9 Lessons I’ve Learned From An Established Entrepreneur

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Photo by Austin Distel on Unsplash

Lesson One: Be passionate about your work.

I’ve discussed the importance of mission statements in a previous article. An established entrepreneur believes strongly in her mission. She is passionate about the industry in which she works, contributing to that industry and achieving company goals.

Lesson Two: Treat your employees like family.

I’ve been happiest in my career working for companies with a family feel. Whether it be parties at the CEO’s house, potluck lunches, being invited to a coworker’s wedding — these types of relationships contribute to a company’s culture. If you’re personal life is in shambles and there is no compassion at work, it’s going to affect your work ethic. If you’re not personable with your employees, you’ll create a culture that’s easy to walk away from.

Lesson Three: Pay well.

Want to show your employees you value them? Pay them what they deserve. Low balling your employees in salary or bonus will result in turnover. To show your team they are valuable, pay them the standard, or above if you can afford it. A well paid employee working in a company with good culture has no reason to leave.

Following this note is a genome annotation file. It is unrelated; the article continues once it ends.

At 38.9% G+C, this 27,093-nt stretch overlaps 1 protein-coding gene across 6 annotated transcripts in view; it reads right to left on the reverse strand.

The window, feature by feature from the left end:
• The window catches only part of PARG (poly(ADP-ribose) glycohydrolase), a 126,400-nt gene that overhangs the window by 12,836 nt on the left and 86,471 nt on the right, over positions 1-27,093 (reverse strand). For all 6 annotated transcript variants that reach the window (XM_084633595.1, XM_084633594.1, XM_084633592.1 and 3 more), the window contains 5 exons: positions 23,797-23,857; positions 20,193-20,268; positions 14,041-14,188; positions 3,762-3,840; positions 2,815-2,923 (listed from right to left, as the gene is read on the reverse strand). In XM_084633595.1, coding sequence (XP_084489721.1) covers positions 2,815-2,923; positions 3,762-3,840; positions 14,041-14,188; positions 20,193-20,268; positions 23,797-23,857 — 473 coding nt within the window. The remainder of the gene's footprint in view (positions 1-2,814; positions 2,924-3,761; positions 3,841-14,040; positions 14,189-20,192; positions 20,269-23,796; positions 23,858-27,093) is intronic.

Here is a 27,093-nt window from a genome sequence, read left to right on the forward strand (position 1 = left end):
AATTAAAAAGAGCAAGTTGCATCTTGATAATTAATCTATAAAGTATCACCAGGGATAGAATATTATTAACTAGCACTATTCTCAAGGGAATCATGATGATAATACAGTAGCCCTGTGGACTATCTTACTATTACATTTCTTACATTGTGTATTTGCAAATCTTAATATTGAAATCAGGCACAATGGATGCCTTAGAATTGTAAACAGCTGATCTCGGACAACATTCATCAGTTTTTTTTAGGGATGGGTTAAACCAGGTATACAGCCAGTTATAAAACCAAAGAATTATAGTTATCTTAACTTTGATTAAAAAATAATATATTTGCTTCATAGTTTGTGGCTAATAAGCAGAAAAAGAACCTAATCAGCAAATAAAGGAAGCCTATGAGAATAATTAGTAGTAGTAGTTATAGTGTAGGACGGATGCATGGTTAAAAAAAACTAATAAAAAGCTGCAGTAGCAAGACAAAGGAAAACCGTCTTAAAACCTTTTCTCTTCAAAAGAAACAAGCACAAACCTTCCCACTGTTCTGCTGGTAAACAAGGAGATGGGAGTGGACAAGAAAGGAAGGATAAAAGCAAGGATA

Lesson Four: Care about the greater good of the industry.

Passionate people are usually successful. You can feel their passion in their speech and focus. A passionate entrepreneur not only runs his company well but contributes to a greater good. He may match a donation to a particular charity or create free solutions for the good of the industry.

Lesson Five: Be honest with your customers and employees

Have a bad quarter? Lose a deal? Tell your employees. Discuss lessons learned and ask for assistance in developing a plan for success.

Lesson Six: Don’t hire a sales team until you have an established customer base

Lesson Seven: Keep administrative costs low

With so many people working virtually now, consider if you need office space. Consider the tools and resources you need to succeed. Just as you would create an MVP (minimally viable product) to verify its effectiveness, create a MVT (minimally viable team) of doers. You can add as you grow.

Lesson Eight: Give everyone a voice

Let everyone be part of the company’s success by empowering your employees to make suggestions. Listen and try solutions recommended by your employees. A person vested in a company’s success will work hard for the company to be successful, especially if the idea was her own.

Lesson Nine: Decide on tradeoff between the company’s culture and financial success

Prior to committing to a customer, determine the affect of the sale on your employees. Are you staffed adequately to deliver the product in the requested timeframe? Or are you putting a drain on your current employees to deliver? Sometimes a company’s culture is more important. Saying no may cost you a sale but may keep your entire team.

Written by

Indian American. Mama. Wife. VP of Product. I write about personal growth, life lessons, parenting and love.

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